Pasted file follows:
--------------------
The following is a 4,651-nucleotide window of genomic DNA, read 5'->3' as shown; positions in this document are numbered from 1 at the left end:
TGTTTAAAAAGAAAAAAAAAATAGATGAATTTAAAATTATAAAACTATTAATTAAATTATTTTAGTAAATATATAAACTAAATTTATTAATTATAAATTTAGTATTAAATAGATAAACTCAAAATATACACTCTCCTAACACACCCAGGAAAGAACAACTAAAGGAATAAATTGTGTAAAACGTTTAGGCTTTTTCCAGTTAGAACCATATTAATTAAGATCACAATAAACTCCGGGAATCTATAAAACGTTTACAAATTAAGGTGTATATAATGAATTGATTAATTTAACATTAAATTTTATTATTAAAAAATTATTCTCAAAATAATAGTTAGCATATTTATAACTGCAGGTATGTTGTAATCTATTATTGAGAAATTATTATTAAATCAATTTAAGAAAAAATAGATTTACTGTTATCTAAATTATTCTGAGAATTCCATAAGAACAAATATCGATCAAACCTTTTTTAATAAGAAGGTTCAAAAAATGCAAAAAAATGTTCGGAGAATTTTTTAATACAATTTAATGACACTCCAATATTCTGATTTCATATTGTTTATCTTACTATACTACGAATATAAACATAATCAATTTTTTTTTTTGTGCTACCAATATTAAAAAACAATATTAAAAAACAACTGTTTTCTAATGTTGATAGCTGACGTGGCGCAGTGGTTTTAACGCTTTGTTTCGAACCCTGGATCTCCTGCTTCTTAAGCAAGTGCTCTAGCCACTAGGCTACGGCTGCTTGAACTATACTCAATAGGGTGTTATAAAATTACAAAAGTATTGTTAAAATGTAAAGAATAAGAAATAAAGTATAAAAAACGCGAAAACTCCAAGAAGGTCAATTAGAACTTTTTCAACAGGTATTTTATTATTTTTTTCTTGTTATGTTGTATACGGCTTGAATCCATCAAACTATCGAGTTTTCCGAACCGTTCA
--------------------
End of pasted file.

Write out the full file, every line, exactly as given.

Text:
The following is a 4,651-nucleotide window of genomic DNA, read 5'->3' as shown; positions in this document are numbered from 1 at the left end:
TGTTTAAAAAGAAAAAAAAAATAGATGAATTTAAAATTATAAAACTATTAATTAAATTATTTTAGTAAATATATAAACTAAATTTATTAATTATAAATTTAGTATTAAATAGATAAACTCAAAATATACACTCTCCTAACACACCCAGGAAAGAACAACTAAAGGAATAAATTGTGTAAAACGTTTAGGCTTTTTCCAGTTAGAACCATATTAATTAAGATCACAATAAACTCCGGGAATCTATAAAACGTTTACAAATTAAGGTGTATATAATGAATTGATTAATTTAACATTAAATTTTATTATTAAAAAATTATTCTCAAAATAATAGTTAGCATATTTATAACTGCAGGTATGTTGTAATCTATTATTGAGAAATTATTATTAAATCAATTTAAGAAAAAATAGATTTACTGTTATCTAAATTATTCTGAGAATTCCATAAGAACAAATATCGATCAAACCTTTTTTAATAAGAAGGTTCAAAAAATGCAAAAAAATGTTCGGAGAATTTTTTAATACAATTTAATGACACTCCAATATTCTGATTTCATATTGTTTATCTTACTATACTACGAATATAAACATAATCAATTTTTTTTTTTGTGCTACCAATATTAAAAAACAATATTAAAAAACAACTGTTTTCTAATGTTGATAGCTGACGTGGCGCAGTGGTTTTAACGCTTTGTTTCGAACCCTGGATCTCCTGCTTCTTAAGCAAGTGCTCTAGCCACTAGGCTACGGCTGCTTGAACTATACTCAATAGGGTGTTATAAAATTACAAAAGTATTGTTAAAATGTAAAGAATAAGAAATAAAGTATAAAAAACGCGAAAACTCCAAGAAGGTCAATTAGAACTTTTTCAACAGGTATTTTATTATTTTTTTCTTGTTATGTTGTATACGGCTTGAATCCATCAAACTATCGAGTTTTCCGAACCGTTCA